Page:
New COVID-19 Emergency Legislation Affects District of Columbia Commercial Landlords

4 min

Two pieces of legislation affecting District of Columbia commercial landlords have recently moved forward. On May 4, 2020, Mayor Bowser signed the emergency legislation previously passed by the D.C. Council, amending the emergency law enacted on April 10, 2020. On May 5, 2020, the D.C. Council passed new emergency relief, which is expected to be signed by the mayor.

These two pieces of legislation affect or will affect the following commercial landlord issues:

  • Retail Tenant Rent Increase Freeze
  • Mortgage Relief and Pass-Through to Tenants
  • Commercial Evictions
  • Rent Payment Plans for Commercial Retail Property
Retail Tenant Rent Increase Freeze

The emergency freeze on residential rent increases is now extended to commercial retail leases, effective as of May 4, 2020. The law now prohibits "a rent increase for a commercial retail property . . . during a period for which a public health emergency has been declared . . . and for 30 days thereafter." The emergency declared by the mayor by executive order expires on May 15, 2020 but is expected to be extended.

Mortgage Relief and Pass-Through to Tenants

The acts passed on April 10 and May 4 together establish a mortgage relief program that allows landlords to obtain mortgage relief and requires them to pass the relief through to tenants. The acts require a mortgage lender "that makes or holds a residential mortgage loan or commercial mortgage loan under the jurisdiction of the Commissioner of the Department of Insurance, Securities, and Banking" to develop a program that allows borrowers to obtain a 90-day deferral of payments of principal and interest and a waiver of late fees. To obtain mortgage relief, the landlord-borrower must demonstrate evidence of a financial hardship resulting "directly or indirectly" from the public health emergency. The deferred payments must be repaid in installments, but not in a lump sum, within a reasonable time as agreed between the lender and borrower. If there is no agreement on the term of a repayment plan, then the term will be 5 years from the end of the deferment period or the end of the mortgage loan term, if earlier. A landlord-borrower that obtains mortgage relief under the program must pass the relief through to tenants that have notified the landlord that they are unable to pay all or a portion of rent due as a result of the public health emergency. The May 4 Act provides some guidance as to how the pass-through relief is to be allocated to tenants. A tenant that receives rent relief must repay the deferred rent without interest or late fees upon the earlier of 18 months or upon cessation of the tenancy if earlier.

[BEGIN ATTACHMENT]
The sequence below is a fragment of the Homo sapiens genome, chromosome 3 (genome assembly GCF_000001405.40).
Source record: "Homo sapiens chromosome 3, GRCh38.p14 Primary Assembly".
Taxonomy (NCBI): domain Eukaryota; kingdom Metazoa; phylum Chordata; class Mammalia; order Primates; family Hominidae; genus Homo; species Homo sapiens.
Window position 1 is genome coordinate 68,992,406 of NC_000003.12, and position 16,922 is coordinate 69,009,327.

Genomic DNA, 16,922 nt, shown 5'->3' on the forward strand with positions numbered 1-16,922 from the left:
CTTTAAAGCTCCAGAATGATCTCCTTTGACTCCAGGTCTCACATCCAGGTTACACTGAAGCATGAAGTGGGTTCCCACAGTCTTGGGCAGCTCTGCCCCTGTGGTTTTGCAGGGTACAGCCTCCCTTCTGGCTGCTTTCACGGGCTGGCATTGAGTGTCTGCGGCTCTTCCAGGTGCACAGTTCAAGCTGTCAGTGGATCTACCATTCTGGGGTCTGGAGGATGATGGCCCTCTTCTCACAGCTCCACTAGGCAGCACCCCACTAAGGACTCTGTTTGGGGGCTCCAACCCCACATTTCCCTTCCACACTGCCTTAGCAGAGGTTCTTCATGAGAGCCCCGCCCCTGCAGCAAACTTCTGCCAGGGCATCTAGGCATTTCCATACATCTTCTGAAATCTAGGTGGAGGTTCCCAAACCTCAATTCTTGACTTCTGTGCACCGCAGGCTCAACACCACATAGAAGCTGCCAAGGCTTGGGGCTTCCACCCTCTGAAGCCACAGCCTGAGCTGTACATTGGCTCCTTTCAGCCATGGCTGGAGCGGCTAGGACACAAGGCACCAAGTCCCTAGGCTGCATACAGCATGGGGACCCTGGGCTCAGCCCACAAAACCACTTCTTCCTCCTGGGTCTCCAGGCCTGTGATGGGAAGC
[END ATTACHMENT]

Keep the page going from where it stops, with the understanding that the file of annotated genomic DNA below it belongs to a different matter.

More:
Commercial Evictions

On May 5, 2020, the D.C. Council passed emergency legislation that, if signed by the mayor as expected, will prohibit the filing of a complaint for eviction of a residential or commercial tenant. The previously enacted emergency legislation did not prohibit the filing of a complaint, although it placed a moratorium on proceeding with an eviction case. During the pandemic, landlords have filed hundreds of eviction complaints in D.C. Superior Court.

Rent Payment Plans for Commercial Retail Property

The emergency legislation passed by the D.C. Council on May 5, if signed by the mayor as expected, will require landlords to establish and give tenants notice of a program to apply for a rent payment plan. In this bill, only tenants of a residential or "commercial retail property" are eligible. The plan must comply with the following requirements:

  • The plan must cover rent payments due through the one-year period after the public health emergency ends, or a shorter term if the tenant so requests;
  • The plan must provide for the rent payments in minimum monthly installments, not in a lump sum;
  • The plan must waive fees or penalties arising from entering into the plan; and
  • If the tenant agrees, the plan may provide for the application of the security deposit to satisfy plan payments.

To qualify for a rent payment plan, the tenant must provide evidence demonstrating certain financial qualifications, including a financial hardship "resulting directly or indirectly from the public health emergency." If the tenant is already receiving rent relief as a result of the mortgage relief program, the landlord is not required to provide additional relief. Certain franchises are not eligible for relief as a commercial retail tenant. The Department of Consumer and Regulatory Affairs will have jurisdiction over non-residential rent payment plan programs and complaints.

NOTE: This alert provides only a summary of key points of the legislation; the actual legislation in its entirety should be considered before making a decision to take or not to take an action. This alert is not intended to provide legal advice, and consultation with a lawyer is encouraged.

For prior COVID-19 alerts on topics of interest to landlords, please see: